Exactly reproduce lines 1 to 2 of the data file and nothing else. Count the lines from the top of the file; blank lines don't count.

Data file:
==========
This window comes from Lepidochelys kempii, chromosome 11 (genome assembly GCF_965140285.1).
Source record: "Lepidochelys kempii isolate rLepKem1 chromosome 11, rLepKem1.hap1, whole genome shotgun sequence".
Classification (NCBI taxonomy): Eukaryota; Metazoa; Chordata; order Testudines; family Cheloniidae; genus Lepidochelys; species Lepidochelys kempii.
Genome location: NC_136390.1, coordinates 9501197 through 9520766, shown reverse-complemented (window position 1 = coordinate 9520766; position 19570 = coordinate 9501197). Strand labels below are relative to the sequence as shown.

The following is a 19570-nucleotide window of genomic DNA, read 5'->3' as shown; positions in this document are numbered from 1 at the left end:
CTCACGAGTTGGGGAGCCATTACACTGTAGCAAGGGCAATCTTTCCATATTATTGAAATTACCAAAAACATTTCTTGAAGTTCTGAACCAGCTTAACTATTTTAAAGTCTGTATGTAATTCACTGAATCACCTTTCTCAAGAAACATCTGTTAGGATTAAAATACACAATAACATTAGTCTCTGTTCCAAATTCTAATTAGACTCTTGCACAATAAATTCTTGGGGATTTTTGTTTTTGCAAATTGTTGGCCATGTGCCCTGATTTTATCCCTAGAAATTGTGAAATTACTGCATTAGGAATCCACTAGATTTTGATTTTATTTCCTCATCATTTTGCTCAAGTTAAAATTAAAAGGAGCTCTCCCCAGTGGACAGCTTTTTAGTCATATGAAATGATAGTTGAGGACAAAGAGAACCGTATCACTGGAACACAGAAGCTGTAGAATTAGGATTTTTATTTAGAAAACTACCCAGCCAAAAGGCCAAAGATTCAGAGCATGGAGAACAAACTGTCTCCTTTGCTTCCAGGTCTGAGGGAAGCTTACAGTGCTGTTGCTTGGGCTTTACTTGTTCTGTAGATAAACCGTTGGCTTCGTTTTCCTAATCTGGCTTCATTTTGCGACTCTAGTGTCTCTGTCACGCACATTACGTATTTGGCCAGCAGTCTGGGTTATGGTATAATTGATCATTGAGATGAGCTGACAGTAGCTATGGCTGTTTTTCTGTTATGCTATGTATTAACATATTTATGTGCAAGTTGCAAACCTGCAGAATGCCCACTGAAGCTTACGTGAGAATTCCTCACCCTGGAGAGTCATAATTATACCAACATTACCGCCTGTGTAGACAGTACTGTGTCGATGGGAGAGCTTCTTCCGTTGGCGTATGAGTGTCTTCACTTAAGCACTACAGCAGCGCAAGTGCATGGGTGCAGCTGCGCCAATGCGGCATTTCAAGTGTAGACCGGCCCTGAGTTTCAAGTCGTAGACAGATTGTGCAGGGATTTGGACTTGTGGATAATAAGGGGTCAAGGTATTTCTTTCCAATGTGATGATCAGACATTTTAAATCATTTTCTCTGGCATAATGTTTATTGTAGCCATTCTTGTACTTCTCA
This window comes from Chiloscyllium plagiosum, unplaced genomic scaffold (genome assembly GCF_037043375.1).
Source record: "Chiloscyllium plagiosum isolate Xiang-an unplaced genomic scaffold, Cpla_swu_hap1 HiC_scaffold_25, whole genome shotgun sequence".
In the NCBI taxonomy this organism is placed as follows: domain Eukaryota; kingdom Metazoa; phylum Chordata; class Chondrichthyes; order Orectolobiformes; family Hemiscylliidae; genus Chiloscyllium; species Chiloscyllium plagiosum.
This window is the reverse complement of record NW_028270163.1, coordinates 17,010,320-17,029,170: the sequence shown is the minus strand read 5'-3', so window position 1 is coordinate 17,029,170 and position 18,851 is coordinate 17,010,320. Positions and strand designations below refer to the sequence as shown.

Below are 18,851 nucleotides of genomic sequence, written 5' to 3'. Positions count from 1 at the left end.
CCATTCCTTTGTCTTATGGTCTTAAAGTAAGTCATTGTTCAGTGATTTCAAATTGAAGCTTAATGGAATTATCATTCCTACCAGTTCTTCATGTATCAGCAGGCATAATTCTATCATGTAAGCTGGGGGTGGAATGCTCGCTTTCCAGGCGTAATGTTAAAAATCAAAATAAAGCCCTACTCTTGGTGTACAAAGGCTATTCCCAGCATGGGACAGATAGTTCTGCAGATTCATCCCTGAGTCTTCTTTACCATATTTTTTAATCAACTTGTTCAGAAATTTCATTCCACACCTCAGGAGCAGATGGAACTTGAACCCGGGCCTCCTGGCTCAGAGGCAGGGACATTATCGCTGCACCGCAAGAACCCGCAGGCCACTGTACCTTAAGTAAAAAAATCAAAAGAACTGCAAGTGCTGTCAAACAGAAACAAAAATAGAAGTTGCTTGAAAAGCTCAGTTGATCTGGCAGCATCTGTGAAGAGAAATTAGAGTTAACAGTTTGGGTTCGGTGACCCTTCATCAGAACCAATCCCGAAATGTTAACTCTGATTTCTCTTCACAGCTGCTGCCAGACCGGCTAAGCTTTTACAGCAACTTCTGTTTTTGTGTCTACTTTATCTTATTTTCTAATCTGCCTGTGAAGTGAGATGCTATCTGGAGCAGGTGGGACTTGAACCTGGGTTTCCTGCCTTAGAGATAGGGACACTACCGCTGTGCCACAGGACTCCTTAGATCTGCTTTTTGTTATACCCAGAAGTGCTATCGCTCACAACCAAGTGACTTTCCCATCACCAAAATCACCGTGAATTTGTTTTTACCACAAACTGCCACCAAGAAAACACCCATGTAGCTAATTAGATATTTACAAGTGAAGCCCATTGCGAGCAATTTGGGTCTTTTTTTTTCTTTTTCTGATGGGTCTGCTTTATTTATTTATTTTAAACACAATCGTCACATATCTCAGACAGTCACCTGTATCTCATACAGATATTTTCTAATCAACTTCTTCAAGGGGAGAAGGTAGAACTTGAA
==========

This window comes from Lepidochelys kempii, chromosome 11 (genome assembly GCF_965140285.1).
Source record: "Lepidochelys kempii isolate rLepKem1 chromosome 11, rLepKem1.hap1, whole genome shotgun sequence".